Everything yields to treatment.

  10. #10
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    Comma, love,

  11. #11
    empty-nester! shadowwalker's Avatar
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    I would say use "the" if you need to distinguish between two people with the same name. If, for example, there was an actress names Jean Simmons and a well-known author with the same name, then I would. But that's more a personal preference. Using "actress" or "actor" probably isn't necessary otherwise, but of course, there are people like me who lost track of actors/actresses sometime after the 80s so might need a hint as to who's being discussed...
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  12. #12
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    I'd just say "looked like Jean Simmons". If readers know who Jean Simmons is, you don't need "actress". If readers don't know, using "actress" isn't going to help, and they still won't have a clue how the wife looks.

  13. #13
    practical experience, FTW eparadysz's Avatar
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    Perhaps in this case it was used to distinguish between Jean Simmons and Gene Simmons (the latter being a less flattering comparison).

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  14. #14
    Your Genial Uncle Absolute Sage James D. Macdonald's Avatar
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    Quote Originally Posted by eparadysz View Post
    Perhaps in this case it was used to distinguish between Jean Simmons and Gene Simmons (the latter being a less flattering comparison).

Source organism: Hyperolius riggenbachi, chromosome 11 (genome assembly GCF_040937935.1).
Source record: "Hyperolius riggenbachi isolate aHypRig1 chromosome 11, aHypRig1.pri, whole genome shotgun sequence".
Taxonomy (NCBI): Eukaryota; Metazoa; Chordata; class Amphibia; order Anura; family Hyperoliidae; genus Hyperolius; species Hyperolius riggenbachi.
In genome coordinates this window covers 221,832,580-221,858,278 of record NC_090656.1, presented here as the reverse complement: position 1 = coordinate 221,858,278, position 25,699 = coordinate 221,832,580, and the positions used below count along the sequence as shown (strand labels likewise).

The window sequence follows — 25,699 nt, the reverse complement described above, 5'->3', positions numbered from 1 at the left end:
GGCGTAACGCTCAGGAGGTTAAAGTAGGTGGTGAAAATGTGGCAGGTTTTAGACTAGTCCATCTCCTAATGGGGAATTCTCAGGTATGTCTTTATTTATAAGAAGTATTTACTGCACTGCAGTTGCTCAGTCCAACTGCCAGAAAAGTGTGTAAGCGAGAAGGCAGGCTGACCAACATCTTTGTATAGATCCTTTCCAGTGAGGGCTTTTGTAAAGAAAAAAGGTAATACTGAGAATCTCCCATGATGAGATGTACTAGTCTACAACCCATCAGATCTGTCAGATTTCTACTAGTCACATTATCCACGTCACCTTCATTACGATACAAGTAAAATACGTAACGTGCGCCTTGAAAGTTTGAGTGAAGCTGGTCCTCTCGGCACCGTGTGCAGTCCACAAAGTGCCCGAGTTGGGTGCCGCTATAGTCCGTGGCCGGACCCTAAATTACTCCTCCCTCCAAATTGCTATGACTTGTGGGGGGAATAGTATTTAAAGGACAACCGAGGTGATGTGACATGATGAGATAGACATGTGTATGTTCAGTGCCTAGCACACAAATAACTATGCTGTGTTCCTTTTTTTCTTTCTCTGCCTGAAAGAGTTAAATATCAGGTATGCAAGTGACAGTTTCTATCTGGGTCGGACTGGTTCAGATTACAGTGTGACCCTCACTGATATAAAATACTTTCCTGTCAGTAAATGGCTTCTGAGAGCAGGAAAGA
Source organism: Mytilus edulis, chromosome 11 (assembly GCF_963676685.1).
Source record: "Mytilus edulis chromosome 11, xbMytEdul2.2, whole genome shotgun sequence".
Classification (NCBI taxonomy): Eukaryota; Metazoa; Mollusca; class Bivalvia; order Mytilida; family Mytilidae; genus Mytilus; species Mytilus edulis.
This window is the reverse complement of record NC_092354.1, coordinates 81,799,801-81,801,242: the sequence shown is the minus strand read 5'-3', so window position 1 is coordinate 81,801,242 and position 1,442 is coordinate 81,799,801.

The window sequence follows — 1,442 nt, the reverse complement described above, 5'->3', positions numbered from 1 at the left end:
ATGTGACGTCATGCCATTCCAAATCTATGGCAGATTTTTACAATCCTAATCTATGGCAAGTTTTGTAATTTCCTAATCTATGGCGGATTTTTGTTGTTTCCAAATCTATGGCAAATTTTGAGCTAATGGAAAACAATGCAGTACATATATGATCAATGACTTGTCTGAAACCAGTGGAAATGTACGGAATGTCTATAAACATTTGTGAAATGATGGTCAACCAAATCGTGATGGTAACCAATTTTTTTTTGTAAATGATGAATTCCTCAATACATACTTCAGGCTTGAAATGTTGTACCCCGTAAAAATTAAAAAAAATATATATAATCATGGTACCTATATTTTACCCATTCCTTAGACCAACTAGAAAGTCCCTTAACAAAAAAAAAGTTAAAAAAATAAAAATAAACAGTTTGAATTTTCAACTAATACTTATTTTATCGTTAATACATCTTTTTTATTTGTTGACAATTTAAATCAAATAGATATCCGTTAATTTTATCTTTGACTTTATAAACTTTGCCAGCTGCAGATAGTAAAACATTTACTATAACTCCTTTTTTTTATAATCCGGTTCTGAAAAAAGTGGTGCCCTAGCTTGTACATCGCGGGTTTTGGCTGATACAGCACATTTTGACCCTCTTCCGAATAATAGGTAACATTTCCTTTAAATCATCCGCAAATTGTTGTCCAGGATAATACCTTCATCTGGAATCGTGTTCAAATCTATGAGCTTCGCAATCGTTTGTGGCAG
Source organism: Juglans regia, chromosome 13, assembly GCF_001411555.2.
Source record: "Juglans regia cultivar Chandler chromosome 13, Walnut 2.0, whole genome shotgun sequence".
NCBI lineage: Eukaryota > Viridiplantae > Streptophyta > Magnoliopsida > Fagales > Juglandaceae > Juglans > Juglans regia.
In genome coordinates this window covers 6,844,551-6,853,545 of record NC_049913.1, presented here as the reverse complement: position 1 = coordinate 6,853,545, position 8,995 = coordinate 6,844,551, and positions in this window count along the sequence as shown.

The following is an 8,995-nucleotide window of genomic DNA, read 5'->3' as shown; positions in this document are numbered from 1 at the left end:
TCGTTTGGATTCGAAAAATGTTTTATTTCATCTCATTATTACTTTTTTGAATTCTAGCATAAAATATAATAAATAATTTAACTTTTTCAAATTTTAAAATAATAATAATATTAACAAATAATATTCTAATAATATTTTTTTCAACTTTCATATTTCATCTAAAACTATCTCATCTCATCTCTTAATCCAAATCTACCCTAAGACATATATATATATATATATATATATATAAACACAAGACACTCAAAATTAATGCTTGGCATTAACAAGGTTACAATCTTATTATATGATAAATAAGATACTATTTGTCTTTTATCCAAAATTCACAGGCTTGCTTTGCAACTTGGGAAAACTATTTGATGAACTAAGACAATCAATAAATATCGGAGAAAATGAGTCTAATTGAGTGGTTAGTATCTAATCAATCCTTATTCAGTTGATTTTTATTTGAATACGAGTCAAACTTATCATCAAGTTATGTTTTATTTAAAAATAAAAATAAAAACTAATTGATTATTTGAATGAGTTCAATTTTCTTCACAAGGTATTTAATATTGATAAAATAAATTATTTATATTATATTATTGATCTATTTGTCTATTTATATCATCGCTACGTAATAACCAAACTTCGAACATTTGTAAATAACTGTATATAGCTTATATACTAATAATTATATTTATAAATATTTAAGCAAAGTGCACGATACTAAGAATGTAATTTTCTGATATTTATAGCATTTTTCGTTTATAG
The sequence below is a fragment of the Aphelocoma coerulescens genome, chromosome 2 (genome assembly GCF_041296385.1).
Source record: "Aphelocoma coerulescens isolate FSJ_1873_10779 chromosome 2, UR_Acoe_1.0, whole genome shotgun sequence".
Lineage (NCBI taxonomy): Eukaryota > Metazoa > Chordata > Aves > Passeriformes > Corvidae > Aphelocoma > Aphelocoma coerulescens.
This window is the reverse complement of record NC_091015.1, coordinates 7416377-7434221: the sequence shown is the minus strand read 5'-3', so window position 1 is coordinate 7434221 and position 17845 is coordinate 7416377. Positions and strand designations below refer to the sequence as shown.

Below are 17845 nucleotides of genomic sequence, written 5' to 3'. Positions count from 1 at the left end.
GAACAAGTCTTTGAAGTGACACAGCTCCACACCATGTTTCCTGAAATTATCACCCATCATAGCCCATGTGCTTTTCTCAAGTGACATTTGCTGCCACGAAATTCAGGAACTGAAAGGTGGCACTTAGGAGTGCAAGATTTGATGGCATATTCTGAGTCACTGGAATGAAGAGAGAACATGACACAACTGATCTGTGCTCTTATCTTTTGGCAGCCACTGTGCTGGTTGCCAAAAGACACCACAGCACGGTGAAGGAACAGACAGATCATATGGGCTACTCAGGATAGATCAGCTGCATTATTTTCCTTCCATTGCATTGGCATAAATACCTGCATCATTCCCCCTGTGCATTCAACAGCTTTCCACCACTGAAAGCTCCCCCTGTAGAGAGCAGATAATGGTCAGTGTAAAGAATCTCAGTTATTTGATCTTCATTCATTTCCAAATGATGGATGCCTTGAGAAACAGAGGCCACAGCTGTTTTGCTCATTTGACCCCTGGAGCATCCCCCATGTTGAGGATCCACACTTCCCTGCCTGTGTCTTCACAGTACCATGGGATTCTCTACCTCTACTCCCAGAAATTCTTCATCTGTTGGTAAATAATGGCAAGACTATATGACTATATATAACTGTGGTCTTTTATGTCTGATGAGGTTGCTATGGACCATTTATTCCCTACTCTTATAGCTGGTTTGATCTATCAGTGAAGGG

Could be worse. Could be Richard Simmons.

    (As to using "the" or not: This depends on sentence rhythm. Let your ear tell you.)

  15. #15
    Formerly Phantom of Krankor. AW Moderator Torgo's Avatar
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    Quote Originally Posted by DennisB View Post
    Just read where a guy's wife looked like "the actress Jean Simmons."

    Is that better than writing "looked like actress Jean Simmons"?
    "actress Jean Simmons" feels like journalese. You have the license - maybe the obligation - to take out the article to save space, even though I don't think it's grammatical in standard English. All things being equal, listen to your ear, as JDM says.

  16. #16
    Couth barbarian calieber's Avatar
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    Best of all is probably to describe Jean Simmons, without using her name. If you must, use the article (and Bufty's comma after "actress").